Rents stable or falling in all capitals bar Darwin and Hobart in March quarter: APM

Alistair WalshApril 12, 20120 min read

Only Darwin and Hobart went against the national trend of static or falling rents over the March quarter according to the latest APM rental report.

The report found rents remained stable or fell during the March quarter in most capital cities, giving temporary relief to renters.

But senior economist at APM Dr Andrew Wilson says flat or falling rental growth for both units and houses in most capital cities has not resulted in falling gross rental yields.

The median weekly asking rent for houses in Australia was $409 for the March quarter, while median asking rent for units declined 1.1% to $401 over the same period.

Darwin had the greatest quarterly and yearly rent increase for houses but was the only capital where yields went down for houses. House rents rose 3.6% over the quarter and 11.8% over the year to $570 a week. House yields went up 9.6% over the year to 4.94%. Unit rents are down 2.1% over the quarter but up 2.2% over the year, while unit yields went up 11.2% over the year to 5.58%.

Hobart house rents increased, but the Tasmanian capital had the greatest yearly fall for unit rents. It was the only capital where unit yields went down over the year. It had the greatest yearly fall in yields for houses. House rents rose 3.1% over the quarter to $330 a week, up 1.5% over the year. House yields are down 1.4% over the year to 5.23%. Unit rents are unchanged over the quarter and down 3.7% over the year. Unit yields are down 1.3% for the year to 5.13%.

Sydney had the greatest quarterly fall for unit rents over the quarter. House rents remain unchanged over the quarter at $500 a week, up 2% over the year. House yields are up 5.8% for the year to 4.71%. Unit rents are down 2.2% over the quarter to $450 a week and unchanged over the year. Unit yields are up 3.7% over the year to 5.18%.

Melbourne had the greatest yearly fall for house rents. It had the greatest yearly increase in yields for houses. House rents remain unchanged over the quarter at $360 a week, down 1.4% over the year. House yields are up 11% over the year to 4.12%. Unit rents are unchanged over the quarter and over the year at $350 a week. Unit yields are up 4.6% over the year to 4.63%.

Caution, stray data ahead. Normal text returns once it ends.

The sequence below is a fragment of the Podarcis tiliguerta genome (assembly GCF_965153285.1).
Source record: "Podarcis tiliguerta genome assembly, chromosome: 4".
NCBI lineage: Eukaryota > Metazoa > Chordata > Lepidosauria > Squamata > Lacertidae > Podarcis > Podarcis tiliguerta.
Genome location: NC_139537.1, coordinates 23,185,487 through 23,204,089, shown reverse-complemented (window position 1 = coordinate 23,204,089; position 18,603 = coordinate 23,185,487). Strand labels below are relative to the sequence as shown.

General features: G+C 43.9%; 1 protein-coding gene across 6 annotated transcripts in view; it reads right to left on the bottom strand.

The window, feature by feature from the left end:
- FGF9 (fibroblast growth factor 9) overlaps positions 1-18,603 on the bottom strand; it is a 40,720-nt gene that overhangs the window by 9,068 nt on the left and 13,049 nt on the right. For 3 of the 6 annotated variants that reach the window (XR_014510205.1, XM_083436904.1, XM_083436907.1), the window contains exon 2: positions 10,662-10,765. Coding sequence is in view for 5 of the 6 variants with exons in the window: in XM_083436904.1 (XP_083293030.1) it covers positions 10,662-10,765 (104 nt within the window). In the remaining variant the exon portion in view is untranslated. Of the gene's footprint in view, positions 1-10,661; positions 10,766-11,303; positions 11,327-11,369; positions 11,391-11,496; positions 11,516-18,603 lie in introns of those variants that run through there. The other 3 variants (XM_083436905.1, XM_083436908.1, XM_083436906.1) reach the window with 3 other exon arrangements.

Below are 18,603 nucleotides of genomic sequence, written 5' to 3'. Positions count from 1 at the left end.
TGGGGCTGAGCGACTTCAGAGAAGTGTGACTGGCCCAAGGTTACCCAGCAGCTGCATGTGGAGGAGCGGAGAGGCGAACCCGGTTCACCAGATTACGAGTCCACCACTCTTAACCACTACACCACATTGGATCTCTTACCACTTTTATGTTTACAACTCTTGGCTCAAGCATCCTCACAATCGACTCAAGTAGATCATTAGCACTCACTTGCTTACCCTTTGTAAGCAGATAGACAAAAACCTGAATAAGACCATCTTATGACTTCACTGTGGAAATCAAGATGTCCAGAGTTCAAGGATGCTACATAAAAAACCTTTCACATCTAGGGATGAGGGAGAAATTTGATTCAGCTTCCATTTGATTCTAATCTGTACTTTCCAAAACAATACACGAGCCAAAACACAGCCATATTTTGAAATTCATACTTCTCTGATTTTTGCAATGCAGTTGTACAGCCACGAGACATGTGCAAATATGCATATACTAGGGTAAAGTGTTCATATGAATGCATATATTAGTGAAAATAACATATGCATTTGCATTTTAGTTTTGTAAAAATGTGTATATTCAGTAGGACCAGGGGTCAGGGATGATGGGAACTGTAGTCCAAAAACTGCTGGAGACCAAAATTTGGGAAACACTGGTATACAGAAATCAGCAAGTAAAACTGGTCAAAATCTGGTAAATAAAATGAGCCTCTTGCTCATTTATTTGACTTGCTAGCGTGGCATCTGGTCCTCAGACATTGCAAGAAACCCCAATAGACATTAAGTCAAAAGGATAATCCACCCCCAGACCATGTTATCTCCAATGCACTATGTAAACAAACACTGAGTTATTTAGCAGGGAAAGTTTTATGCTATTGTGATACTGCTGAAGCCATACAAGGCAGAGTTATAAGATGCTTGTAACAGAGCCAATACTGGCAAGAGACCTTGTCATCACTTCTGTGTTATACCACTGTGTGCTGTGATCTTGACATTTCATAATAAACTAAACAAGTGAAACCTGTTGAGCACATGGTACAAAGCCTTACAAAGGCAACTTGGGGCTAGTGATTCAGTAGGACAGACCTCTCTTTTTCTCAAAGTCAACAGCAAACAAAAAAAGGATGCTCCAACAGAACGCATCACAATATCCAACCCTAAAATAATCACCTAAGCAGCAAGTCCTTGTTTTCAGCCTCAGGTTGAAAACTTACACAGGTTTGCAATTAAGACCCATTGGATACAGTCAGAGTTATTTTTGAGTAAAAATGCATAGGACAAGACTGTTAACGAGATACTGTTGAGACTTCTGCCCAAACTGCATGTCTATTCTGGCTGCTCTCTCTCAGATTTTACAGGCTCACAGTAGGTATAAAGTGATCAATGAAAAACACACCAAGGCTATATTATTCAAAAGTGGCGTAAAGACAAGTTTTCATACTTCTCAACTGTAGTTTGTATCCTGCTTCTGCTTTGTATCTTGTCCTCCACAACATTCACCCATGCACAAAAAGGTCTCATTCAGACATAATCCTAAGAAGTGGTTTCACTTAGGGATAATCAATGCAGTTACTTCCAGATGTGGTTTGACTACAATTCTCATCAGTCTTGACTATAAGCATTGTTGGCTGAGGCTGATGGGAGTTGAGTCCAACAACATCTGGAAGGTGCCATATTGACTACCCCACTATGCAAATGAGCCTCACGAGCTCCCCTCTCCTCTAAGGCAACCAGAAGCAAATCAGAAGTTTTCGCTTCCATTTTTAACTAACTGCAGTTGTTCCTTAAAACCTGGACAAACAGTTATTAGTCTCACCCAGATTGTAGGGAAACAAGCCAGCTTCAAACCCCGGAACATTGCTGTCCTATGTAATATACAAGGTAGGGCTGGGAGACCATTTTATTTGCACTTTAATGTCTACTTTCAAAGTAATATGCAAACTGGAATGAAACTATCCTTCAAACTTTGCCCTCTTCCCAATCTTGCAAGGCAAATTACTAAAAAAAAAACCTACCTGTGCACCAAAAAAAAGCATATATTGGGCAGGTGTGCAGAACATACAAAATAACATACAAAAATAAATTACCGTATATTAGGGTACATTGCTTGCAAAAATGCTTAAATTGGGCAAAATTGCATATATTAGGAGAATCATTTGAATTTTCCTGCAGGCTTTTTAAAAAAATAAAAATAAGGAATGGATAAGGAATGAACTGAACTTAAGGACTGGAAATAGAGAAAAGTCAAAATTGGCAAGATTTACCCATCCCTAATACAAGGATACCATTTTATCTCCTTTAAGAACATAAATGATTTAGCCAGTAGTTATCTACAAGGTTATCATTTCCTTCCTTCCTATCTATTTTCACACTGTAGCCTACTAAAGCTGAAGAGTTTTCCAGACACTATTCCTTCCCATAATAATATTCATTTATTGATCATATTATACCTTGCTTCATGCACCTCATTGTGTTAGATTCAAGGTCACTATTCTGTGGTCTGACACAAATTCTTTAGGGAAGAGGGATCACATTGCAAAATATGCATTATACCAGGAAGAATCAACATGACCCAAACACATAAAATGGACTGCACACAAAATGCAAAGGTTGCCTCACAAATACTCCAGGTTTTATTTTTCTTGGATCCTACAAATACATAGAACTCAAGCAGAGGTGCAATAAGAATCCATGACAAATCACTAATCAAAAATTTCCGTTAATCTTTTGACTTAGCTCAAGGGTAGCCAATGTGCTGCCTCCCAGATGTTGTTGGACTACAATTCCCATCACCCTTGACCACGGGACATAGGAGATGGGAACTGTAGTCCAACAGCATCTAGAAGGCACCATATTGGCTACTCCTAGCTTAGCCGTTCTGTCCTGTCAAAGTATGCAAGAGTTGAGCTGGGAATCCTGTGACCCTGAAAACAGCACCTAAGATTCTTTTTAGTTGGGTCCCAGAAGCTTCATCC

Brisbane had the greatest yearly increase for units. House rents are unchanged over the quarter at $380 a week, up 2.7% over the year. House yields are up 7.7% over the year to 5.08%. Unit rents are unchanged over the quarter at $365 a week up 4.3% over the year. Unit yields are up 6.6% over the year to 5.29%.

In Adelaide house rents are down 0.6% over the quarter and over the year at $338 a week. Yields for houses went up 6% over the year to 4.69%. Unit rents are unchanged over the quarter and over the year at $280 a week. Unit yields are up 4.2% over the year to 4.98%.

Perth had the greatest yearly increase in yields for units. House rents are unchanged over the quarter at $400 a week, up 3.9% over the year. House yields went up 10.8% over the year to 4.92%. Unit rents are unchanged over the quarter at $350 a week, up 2.9% over the year. Unit yields increased 16.6% over the quarter to 5.5%.

over the year to 5.29%.

 

In Canberra hose rents are down 2% over the quarter at $490 a week, up 2.1% over the year. House yields increased 3.9% over the year to 4.97%. Unit rents are down 1.1% over the quarter to $435 a week up 1.2% over the year. Unit yields are up 3.7% over the year to 5.65%.

Wilson says increased buyer activity over the March quarter has taken some pressure off rental markets, but the reprieve won’t last long.

“Improved housing affordability with the bottoming of the price cycle, falling interest rates and an improved economic outlook has facilitated increased buyer activity in most capital cities particularly from first homeowners,” says Wilson.

“This has taken some demand pressure off rental markets with flat rental growth recorded over the March quarter as a consequence.

“However with ongoing shortages of accommodation, low levels of new supply and continued inactivity by investors, upward pressure on rentals can be expected to resume in most centres over 2012.”

He says this is particularly evident in Sydney where ABS figures show a 60% state-wide surge in first homebuyer loans over the last quarter of 2011 which has reduced demand for rental properties, particularly units.

“Units continue to provide higher gross rental returns compared to houses in all the mainland capitals,” says Wilson.

“Gross investment yield growth should track sideways from mid-2012 as prices and rental increases emerge concurrently.”

He says Melbourne continues to be most tenant-friendly capital.

Photograph courtesy of Flickr.

 

 

 


Alistair Walsh

Deutsche Welle online reporter
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